The Classic French Chateaubriand

Slicing classic French chateaubriand on a wooden cutting board

The Spruce / Victoria Heydt

  • Total: 45 mins
  • Prep: 10 mins
  • Cook: 35 mins
  • Servings: 2 to 3 servings
Nutritional Guidelines (per serving)
560 Calories
36g Fat
6g Carbs
45g Protein
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Nutrition Facts
Servings: 2 to 3
Amount per serving
Calories 560
% Daily Value*
Total Fat 36g 47%
Saturated Fat 15g 73%
Cholesterol 166mg 55%
Sodium 200mg 9%
Total Carbohydrate 6g 2%
Dietary Fiber 1g 4%
Protein 45g
Calcium 57mg 4%
*The % Daily Value (DV) tells you how much a nutrient in a food serving contributes to a daily diet. 2,000 calories a day is used for general nutrition advice.
(Nutrition information is calculated using an ingredient database and should be considered an estimate.)

The meaning of the French term chateaubriand can be confusing. Depending on whom you ask, it can either refer to a cut of steak or the method of roasting a beef tenderloin. Despite this confusion, rest assured that when you order a chateaubriand from a French restaurant menu, you will receive a beautiful center-cut piece of beef tenderloin (usually enough to serve two), along with a classic red wine sauce.

Beef tenderloin is one of the most expensive pieces of beef, but for a good reason. The cut lives up to its name, providing the most naturally tender, succulent piece of beef available. Note that a filet mignon, another pricey steakhouse cut, is the skinny part of the beef tenderloin.

This chateaubriand recipe is a traditional version of the restaurant favorite. The lusciously tender center-cut hunk of beef is seasoned very simply, roasted to perfection, and then sliced on the diagonal. Be sure to make the easy shallot and wine sauce to accompany the meat and serve with chateau potatoes for authenticity. chateaubriand is a perfect roast for the French Christmas table. 


Click Play to See This Classic French Chateaubriand Recipe Come Together


  • 1 pound beef tenderloin (center cut)
  • Salt (to taste)
  • Freshly ground black pepper (to taste)
  • 3 tablespoons unsalted butter (softened and divided)
  • 2 tablespoons olive oil
  • 1 medium shallot (finely chopped)
  • 1/2 cup dry red wine (medium-bodied)
  • 1/2 cup demi-glace
  • 1 tablespoon fresh ​tarragon (chopped, or 2 teaspoons dried​)

Steps to Make It

  1. Gather the ingredients.

    Ingredients for making a classic French Chateaubriand
    The Spruce / Victoria Heydt
  2. Preheat the oven to 375 F.

  3. Evenly season the beef with salt and pepper.

    Evenly seasoned beef
    The Spruce / Victoria Heydt
  4. Melt 2 tablespoons of the butter with the olive oil in a large skillet (preferably cast-iron) set over medium-high heat until cloudy and bubbly.

    Melted butter in a cast-iron skillet
    The Spruce / Victoria Heydt
  5. Place the seasoned meat in the pan and brown for 3 minutes without moving the meat. Using tongs, carefully turn the tenderloin on its side and brown for 3 minutes more. Repeat the same browning process on all exposed surfaces of the meat.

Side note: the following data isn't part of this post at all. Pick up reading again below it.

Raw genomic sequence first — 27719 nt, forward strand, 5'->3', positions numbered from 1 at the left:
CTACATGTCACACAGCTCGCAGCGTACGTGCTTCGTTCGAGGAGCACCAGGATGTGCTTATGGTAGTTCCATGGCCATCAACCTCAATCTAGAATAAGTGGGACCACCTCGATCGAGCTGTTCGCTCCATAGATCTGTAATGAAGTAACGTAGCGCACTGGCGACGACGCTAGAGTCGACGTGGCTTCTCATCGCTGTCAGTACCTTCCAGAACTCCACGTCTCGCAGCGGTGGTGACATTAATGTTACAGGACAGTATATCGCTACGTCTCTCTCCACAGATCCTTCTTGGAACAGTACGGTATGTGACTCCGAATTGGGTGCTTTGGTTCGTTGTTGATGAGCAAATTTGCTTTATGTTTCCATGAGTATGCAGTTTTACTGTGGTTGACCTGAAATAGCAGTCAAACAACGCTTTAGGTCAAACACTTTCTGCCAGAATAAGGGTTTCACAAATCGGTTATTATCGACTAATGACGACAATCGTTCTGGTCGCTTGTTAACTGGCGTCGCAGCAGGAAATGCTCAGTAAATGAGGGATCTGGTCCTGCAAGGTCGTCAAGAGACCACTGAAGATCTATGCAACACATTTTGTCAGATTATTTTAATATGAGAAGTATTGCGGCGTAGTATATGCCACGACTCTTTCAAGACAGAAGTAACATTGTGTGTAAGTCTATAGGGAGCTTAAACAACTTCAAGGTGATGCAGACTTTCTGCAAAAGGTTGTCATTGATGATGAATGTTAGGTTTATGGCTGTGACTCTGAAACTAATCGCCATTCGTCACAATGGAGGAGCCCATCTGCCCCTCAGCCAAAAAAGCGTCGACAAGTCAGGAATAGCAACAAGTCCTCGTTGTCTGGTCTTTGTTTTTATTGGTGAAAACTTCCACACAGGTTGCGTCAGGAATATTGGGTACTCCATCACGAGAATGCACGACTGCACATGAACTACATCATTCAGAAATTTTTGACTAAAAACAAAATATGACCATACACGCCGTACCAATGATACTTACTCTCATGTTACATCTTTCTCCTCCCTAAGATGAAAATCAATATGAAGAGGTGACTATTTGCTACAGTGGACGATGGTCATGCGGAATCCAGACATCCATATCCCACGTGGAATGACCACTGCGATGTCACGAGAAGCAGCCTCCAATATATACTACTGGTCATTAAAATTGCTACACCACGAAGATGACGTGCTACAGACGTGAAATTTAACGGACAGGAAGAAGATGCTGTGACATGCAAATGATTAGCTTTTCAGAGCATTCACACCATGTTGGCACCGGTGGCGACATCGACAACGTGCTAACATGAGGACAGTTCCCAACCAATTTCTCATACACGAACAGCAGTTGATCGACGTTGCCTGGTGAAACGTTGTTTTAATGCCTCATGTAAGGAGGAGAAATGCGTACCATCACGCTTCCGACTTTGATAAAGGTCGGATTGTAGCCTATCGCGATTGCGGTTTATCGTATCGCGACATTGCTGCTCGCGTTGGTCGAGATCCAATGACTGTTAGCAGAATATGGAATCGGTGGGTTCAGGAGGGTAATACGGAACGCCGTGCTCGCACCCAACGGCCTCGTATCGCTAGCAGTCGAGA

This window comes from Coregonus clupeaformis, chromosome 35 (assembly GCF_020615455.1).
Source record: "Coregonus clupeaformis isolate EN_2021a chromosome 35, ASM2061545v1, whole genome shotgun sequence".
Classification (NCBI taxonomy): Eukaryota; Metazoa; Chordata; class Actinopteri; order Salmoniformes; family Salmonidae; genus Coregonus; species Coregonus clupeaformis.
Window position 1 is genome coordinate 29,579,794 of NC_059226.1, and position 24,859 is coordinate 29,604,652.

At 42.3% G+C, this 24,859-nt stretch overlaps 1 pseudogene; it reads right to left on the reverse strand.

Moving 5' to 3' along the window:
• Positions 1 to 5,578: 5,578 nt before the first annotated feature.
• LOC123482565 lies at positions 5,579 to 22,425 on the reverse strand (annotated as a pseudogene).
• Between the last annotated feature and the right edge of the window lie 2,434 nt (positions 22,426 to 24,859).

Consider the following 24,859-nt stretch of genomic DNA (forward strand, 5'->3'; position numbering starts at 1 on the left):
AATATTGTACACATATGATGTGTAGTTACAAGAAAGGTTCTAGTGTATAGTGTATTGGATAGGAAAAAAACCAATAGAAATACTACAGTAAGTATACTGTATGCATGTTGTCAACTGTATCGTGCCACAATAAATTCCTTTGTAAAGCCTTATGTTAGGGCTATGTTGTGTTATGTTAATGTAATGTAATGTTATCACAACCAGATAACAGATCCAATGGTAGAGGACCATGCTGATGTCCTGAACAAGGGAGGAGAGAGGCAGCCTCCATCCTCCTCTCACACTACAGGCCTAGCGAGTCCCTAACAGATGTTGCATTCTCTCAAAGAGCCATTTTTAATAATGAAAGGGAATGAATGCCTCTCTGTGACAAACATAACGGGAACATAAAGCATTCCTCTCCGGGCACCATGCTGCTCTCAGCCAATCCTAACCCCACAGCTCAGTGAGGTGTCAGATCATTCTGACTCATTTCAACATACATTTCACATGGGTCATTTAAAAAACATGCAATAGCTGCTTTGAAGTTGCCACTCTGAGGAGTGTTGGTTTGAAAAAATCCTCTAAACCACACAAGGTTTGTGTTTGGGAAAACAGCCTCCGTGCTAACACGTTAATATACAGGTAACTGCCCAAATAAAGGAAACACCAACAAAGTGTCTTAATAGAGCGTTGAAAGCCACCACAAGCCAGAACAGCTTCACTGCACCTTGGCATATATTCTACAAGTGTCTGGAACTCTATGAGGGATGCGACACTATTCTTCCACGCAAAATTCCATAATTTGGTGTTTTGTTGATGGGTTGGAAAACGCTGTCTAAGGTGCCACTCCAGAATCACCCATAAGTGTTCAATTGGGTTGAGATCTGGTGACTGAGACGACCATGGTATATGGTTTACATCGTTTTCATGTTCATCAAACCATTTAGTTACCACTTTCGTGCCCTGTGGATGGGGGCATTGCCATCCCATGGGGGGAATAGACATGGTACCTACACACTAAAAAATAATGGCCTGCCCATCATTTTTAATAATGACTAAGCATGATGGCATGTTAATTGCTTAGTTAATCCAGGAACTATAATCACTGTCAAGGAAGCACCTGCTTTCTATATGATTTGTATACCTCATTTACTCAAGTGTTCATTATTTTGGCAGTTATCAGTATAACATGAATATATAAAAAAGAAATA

Browning the seasoned meat in a cast-iron pan
    The Spruce / Victoria Heydt 
  6. Transfer the tenderloin to a rack placed in a roasting pan and transfer to the oven. (Set aside the skillet with any accumulated juices for making the sauce.) Roast the beef to your desired doneness, about 15 minutes for medium-rare, 20 minutes for medium, and 23 minutes for medium-well.

    The tenderloin rests on a rack over a roasting pan
    The Spruce / Victoria Heydt
  7. Remove the meat from the oven and transfer to a warm serving platter. Lightly tent the meat with foil and let it rest for 15 minutes.

    The meat is on a plate tented with foil
    The Spruce / Victoria Heydt
  8. While the tenderloin is resting, make the wine sauce. Combine the shallot with the juices in the skillet and sauté over medium heat until the shallot is soft and translucent.

    Making a wine sauce in a cast-iron skillet with finely chopped shallot and juices from the meat
    The Spruce / Victoria Heydt
  9. Pour the wine into the skillet and bring the sauce to a boil, scraping up any browned bits on the bottom of the pan.

    Bringing the wine sauce to a boil in a cast-iron skillet
    The Spruce / Victoria Heydt
  10. Continue boiling the sauce until it reduces by half.

    The wine sauce is boiling in a cast-iron skillet until it reduces by half
    The Spruce / Victoria Heydt
  11. Add the demi-glace to the sauce and continue boiling the mixture until slightly thickened.

    The demi-glace has been added to the wine sauce in the cast-iron skillet
    The Spruce / Victoria Heydt
  12. Remove the sauce from the heat and stir in the remaining 1 tablespoon softened butter and tarragon. Taste and season with salt and black pepper as needed.

    The wine sauce is removed from the heat and butter and seasonings added
    The Spruce / Victoria Heydt
  13. Slice the meat on the diagonal and serve with the wine sauce. Enjoy.

    Cooked chateaubriand on a cutting board sliced on the diagonal, along with a bowl of wine sauce
    The Spruce / Victoria Heydt


  • If you do not have demi-glace, you can substitute with one (16-ounce) can of top-quality beef consommé or beef broth, reduced by half.
  • It is essential to let the chateaubriand rest. This will allow the meat juices to be reabsorbed and redistributed in the meat and enable clean slicing.